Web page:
of the publication of
Rosemary’s Baby, was arrested
on sexual assault charges—initiating lifelong battle
with legal authorities. Okay, the story that
Rosemary’s Baby was a cursed movie may be going
too far, but I will note, for what it's worth,  that  Mia
Farrow, star of the film, dealt with scandal and
controversy in matters relating to her own 'babies'
and that the Dakota, which served as the film location
for the protagonist’s apartment in the film, was the site
of John Lennon’s murder in 1980—indeed, on the same
spot where a woman jumps to her death in the movie.
Also, Krzysztof Komeda, the innovative composer who
contributed the score to the film and was a close friend
to Polanski, died from injuries sustained in a fall
several months before Tate's murder. He was only 38
years-old at the time, and the circumstances surrounding
his untimely demise are almost as murky and clouded with controversy
as the death-by-falling in Levin's novel.

Even before these incidents, the story of
Rosemary's Baby exuded a
dark aura. That was part of the allure that turned the book into a best-
seller in 1967. But before the history of this tale was complete, it came
to encompass a whole host of additional macabre elements—so much
so that any full account involves many of the most tragic, controversial
or demented characters of the second half of the 20th century:
Charles Manson, John Lennon, Sharon Tate, Mark David Chapman,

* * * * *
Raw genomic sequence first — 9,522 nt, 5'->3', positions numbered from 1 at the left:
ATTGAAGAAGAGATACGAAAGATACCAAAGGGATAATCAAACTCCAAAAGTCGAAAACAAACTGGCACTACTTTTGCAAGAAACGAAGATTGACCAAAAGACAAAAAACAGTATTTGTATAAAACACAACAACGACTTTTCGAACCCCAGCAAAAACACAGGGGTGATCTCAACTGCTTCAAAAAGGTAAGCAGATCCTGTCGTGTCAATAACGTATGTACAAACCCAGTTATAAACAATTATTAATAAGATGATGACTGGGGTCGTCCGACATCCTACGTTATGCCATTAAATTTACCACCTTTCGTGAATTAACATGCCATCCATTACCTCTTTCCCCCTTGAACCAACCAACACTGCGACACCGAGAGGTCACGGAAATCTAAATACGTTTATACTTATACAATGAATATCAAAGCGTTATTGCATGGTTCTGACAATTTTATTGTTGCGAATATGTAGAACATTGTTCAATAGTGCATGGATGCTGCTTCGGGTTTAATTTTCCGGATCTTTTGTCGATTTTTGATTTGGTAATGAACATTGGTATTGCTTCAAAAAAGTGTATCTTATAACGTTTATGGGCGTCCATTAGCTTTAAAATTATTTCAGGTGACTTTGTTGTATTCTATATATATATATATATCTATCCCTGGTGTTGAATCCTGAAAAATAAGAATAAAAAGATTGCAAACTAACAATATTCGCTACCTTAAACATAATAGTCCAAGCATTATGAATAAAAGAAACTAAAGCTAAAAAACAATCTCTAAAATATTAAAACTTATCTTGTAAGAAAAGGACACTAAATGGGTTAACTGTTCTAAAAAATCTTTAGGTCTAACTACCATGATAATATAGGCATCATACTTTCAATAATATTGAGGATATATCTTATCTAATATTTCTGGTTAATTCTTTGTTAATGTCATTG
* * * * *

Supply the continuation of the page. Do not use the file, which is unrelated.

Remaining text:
Roman Polanski, Mia Farrow, Woody Allen and others.

Given this complex and disturbing lineage, readers approaching Ira
Levin’s novel for the first time may be surprised by the subtlety and
slow pacing of
Rosemary’s Baby. Almost every terrifying detail in this
book is presented indirectly. The reader—much like Rosemary herself
—is forced to guess at what evil deeds are happening behind the scenes.
Almost everything in open view seems innocent, almost banal.
Rosemary Woodhouse and her husband Guy have moved into a
new apartment in an exclusive residence. She has been warned that
the Bramford, despite its old-fashioned elegance, has a troubled history.
Previous residents have been implicated in dark crimes, and the
building has been the site of a disproportionate number of violent
deaths. But these must be mere coincidences, no?

This kind of bland set-up is Levin's specialty. He is the master of